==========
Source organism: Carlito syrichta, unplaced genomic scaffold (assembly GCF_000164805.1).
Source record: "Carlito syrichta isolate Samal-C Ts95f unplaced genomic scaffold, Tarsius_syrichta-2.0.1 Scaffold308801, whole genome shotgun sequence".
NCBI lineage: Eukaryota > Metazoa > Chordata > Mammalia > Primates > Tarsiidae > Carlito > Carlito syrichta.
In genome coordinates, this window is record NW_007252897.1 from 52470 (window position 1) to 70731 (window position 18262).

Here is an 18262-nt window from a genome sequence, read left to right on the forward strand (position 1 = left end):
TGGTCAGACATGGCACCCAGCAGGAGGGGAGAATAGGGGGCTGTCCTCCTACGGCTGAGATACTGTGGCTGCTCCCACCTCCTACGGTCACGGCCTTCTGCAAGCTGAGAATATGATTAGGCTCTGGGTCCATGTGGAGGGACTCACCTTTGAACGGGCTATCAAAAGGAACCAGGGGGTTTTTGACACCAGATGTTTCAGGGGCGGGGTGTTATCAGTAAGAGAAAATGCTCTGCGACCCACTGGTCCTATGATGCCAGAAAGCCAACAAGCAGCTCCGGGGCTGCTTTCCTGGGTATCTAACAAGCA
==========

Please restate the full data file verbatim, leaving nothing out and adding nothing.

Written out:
Source organism: Carlito syrichta, unplaced genomic scaffold (assembly GCF_000164805.1).
Source record: "Carlito syrichta isolate Samal-C Ts95f unplaced genomic scaffold, Tarsius_syrichta-2.0.1 Scaffold308801, whole genome shotgun sequence".
NCBI lineage: Eukaryota > Metazoa > Chordata > Mammalia > Primates > Tarsiidae > Carlito > Carlito syrichta.
In genome coordinates, this window is record NW_007252897.1 from 52470 (window position 1) to 70731 (window position 18262).

Here is an 18262-nt window from a genome sequence, read left to right on the forward strand (position 1 = left end):
TGGTCAGACATGGCACCCAGCAGGAGGGGAGAATAGGGGGCTGTCCTCCTACGGCTGAGATACTGTGGCTGCTCCCACCTCCTACGGTCACGGCCTTCTGCAAGCTGAGAATATGATTAGGCTCTGGGTCCATGTGGAGGGACTCACCTTTGAACGGGCTATCAAAAGGAACCAGGGGGTTTTTGACACCAGATGTTTCAGGGGCGGGGTGTTATCAGTAAGAGAAAATGCTCTGCGACCCACTGGTCCTATGATGCCAGAAAGCCAACAAGCAGCTCCGGGGCTGCTTTCCTGGGTATCTAACAAGCA